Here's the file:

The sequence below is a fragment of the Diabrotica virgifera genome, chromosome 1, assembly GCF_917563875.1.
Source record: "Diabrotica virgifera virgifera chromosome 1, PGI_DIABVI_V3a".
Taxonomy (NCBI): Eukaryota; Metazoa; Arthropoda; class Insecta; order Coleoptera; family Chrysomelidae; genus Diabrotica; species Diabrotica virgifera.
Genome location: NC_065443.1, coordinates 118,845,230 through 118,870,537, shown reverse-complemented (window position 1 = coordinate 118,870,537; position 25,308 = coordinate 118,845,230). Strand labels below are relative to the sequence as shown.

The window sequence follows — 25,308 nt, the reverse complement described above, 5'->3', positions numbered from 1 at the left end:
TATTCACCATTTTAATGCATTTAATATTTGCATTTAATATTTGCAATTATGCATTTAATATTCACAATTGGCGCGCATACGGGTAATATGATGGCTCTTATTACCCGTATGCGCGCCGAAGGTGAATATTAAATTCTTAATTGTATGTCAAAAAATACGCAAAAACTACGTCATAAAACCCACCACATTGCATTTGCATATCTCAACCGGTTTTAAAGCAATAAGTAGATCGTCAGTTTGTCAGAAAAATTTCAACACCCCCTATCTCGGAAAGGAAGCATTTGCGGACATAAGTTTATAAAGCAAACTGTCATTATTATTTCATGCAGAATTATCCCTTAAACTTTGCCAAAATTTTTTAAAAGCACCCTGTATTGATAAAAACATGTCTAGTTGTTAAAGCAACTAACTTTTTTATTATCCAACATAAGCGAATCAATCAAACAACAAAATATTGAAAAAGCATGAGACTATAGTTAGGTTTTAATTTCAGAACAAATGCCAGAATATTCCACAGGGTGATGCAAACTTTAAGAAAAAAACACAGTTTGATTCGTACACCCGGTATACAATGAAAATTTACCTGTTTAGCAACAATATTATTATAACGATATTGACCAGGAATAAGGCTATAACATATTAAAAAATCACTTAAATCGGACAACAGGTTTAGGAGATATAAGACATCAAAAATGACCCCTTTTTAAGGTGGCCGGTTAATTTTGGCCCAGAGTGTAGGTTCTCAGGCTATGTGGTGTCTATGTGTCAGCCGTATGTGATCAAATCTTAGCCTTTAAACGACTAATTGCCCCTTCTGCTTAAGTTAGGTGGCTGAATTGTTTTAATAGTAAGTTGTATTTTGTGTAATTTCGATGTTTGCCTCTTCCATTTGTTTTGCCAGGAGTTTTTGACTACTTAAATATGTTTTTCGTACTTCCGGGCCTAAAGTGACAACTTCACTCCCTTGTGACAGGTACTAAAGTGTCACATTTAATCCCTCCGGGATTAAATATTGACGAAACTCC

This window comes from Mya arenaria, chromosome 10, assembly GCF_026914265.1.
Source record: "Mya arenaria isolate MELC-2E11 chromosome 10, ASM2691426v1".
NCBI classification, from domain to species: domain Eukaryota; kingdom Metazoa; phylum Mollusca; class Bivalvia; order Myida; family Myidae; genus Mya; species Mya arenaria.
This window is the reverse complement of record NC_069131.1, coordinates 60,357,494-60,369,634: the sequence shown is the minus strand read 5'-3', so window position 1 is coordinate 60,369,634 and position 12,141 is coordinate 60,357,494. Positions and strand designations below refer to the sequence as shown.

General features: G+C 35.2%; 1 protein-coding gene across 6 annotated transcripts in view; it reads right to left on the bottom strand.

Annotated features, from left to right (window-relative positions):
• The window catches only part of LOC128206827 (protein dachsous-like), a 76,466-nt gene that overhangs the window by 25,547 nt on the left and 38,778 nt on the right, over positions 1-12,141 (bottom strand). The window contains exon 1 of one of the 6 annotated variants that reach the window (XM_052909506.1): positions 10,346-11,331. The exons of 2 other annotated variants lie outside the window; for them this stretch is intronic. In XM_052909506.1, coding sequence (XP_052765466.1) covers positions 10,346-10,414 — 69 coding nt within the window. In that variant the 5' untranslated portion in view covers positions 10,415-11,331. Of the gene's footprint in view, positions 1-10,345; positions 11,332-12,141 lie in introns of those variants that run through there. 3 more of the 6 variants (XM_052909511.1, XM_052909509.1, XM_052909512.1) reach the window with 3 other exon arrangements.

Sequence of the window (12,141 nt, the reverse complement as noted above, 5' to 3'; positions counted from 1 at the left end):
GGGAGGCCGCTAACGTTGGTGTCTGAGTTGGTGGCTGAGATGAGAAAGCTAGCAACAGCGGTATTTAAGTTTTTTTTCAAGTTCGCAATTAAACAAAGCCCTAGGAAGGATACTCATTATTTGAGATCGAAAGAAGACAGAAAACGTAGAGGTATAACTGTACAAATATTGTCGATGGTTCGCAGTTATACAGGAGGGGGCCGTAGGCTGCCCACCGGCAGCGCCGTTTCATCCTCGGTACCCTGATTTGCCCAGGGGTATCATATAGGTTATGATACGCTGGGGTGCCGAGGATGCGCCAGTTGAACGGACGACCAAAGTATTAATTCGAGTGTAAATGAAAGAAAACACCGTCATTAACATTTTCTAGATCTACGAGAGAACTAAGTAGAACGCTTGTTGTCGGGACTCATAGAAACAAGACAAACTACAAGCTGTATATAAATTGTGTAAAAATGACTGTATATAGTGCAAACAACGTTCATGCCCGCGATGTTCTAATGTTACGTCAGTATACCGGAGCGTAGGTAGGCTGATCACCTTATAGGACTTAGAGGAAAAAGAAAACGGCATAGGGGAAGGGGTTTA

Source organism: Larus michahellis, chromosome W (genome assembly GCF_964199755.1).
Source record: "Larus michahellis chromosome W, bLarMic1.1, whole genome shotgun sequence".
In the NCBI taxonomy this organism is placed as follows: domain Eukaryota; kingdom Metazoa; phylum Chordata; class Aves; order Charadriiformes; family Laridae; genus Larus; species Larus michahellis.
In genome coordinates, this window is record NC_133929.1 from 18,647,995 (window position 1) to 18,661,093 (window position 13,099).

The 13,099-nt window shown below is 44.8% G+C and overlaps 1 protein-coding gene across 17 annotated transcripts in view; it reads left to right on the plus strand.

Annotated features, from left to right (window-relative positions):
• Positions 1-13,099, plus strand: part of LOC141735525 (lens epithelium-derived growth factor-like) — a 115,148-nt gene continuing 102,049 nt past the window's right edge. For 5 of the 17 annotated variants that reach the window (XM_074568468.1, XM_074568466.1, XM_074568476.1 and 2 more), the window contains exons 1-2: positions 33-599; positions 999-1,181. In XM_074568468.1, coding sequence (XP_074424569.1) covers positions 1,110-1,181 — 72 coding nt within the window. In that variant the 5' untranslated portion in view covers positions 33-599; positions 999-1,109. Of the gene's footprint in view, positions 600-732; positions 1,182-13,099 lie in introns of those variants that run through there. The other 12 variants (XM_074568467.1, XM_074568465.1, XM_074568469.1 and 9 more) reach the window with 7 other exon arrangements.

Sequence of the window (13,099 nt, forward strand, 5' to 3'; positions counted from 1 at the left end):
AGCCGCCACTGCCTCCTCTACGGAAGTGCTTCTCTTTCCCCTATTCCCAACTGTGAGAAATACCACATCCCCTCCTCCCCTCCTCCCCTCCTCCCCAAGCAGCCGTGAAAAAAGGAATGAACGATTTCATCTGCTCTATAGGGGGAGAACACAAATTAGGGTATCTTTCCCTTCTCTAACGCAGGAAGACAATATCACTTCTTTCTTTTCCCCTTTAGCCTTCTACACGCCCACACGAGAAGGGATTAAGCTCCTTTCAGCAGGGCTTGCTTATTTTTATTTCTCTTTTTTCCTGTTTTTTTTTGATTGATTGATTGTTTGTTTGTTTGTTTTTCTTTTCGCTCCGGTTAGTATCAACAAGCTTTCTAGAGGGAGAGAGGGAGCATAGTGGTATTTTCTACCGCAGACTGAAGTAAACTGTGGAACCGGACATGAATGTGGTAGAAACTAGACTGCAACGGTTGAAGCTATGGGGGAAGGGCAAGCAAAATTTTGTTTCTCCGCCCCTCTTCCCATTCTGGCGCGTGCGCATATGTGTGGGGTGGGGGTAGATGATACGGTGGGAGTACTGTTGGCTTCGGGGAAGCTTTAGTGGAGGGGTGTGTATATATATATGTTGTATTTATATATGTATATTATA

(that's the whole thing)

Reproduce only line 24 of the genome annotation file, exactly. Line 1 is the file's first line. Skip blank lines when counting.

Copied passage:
AGCCGCCACTGCCTCCTCTACGGAAGTGCTTCTCTTTCCCCTATTCCCAACTGTGAGAAATACCACATCCCCTCCTCCCCTCCTCCCCTCCTCCCCAAGCAGCCGTGAAAAAAGGAATGAACGATTTCATCTGCTCTATAGGGGGAGAACACAAATTAGGGTATCTTTCCCTTCTCTAACGCAGGAAGACAATATCACTTCTTTCTTTTCCCCTTTAGCCTTCTACACGCCCACACGAGAAGGGATTAAGCTCCTTTCAGCAGGGCTTGCTTATTTTTATTTCTCTTTTTTCCTGTTTTTTTTTGATTGATTGATTGTTTGTTTGTTTGTTTTTCTTTTCGCTCCGGTTAGTATCAACAAGCTTTCTAGAGGGAGAGAGGGAGCATAGTGGTATTTTCTACCGCAGACTGAAGTAAACTGTGGAACCGGACATGAATGTGGTAGAAACTAGACTGCAACGGTTGAAGCTATGGGGGAAGGGCAAGCAAAATTTTGTTTCTCCGCCCCTCTTCCCATTCTGGCGCGTGCGCATATGTGTGGGGTGGGGGTAGATGATACGGTGGGAGTACTGTTGGCTTCGGGGAAGCTTTAGTGGAGGGGTGTGTATATATATATGTTGTATTTATATATGTATATTATA